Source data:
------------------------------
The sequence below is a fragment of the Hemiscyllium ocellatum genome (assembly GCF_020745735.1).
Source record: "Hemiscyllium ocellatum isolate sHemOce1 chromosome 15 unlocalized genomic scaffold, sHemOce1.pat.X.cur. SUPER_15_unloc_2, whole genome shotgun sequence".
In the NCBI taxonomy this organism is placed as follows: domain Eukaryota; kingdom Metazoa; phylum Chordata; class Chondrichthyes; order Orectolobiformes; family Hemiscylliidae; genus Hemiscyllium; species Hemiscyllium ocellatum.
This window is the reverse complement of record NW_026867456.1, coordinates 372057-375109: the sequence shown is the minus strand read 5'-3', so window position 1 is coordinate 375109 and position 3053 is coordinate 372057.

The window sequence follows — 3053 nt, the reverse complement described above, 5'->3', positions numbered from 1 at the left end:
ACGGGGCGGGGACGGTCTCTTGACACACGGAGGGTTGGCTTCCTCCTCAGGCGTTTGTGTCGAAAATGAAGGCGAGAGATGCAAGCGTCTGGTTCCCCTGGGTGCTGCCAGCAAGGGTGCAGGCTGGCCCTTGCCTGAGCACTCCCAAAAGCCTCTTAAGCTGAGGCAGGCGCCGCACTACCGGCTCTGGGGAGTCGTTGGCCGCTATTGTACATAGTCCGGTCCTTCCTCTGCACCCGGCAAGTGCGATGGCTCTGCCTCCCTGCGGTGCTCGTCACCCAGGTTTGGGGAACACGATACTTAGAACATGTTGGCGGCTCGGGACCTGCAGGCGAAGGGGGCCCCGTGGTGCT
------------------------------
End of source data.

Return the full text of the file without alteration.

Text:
The sequence below is a fragment of the Hemiscyllium ocellatum genome (assembly GCF_020745735.1).
Source record: "Hemiscyllium ocellatum isolate sHemOce1 chromosome 15 unlocalized genomic scaffold, sHemOce1.pat.X.cur. SUPER_15_unloc_2, whole genome shotgun sequence".
In the NCBI taxonomy this organism is placed as follows: domain Eukaryota; kingdom Metazoa; phylum Chordata; class Chondrichthyes; order Orectolobiformes; family Hemiscylliidae; genus Hemiscyllium; species Hemiscyllium ocellatum.
This window is the reverse complement of record NW_026867456.1, coordinates 372057-375109: the sequence shown is the minus strand read 5'-3', so window position 1 is coordinate 375109 and position 3053 is coordinate 372057.

The window sequence follows — 3053 nt, the reverse complement described above, 5'->3', positions numbered from 1 at the left end:
ACGGGGCGGGGACGGTCTCTTGACACACGGAGGGTTGGCTTCCTCCTCAGGCGTTTGTGTCGAAAATGAAGGCGAGAGATGCAAGCGTCTGGTTCCCCTGGGTGCTGCCAGCAAGGGTGCAGGCTGGCCCTTGCCTGAGCACTCCCAAAAGCCTCTTAAGCTGAGGCAGGCGCCGCACTACCGGCTCTGGGGAGTCGTTGGCCGCTATTGTACATAGTCCGGTCCTTCCTCTGCACCCGGCAAGTGCGATGGCTCTGCCTCCCTGCGGTGCTCGTCACCCAGGTTTGGGGAACACGATACTTAGAACATGTTGGCGGCTCGGGACCTGCAGGCGAAGGGGGCCCCGTGGTGCT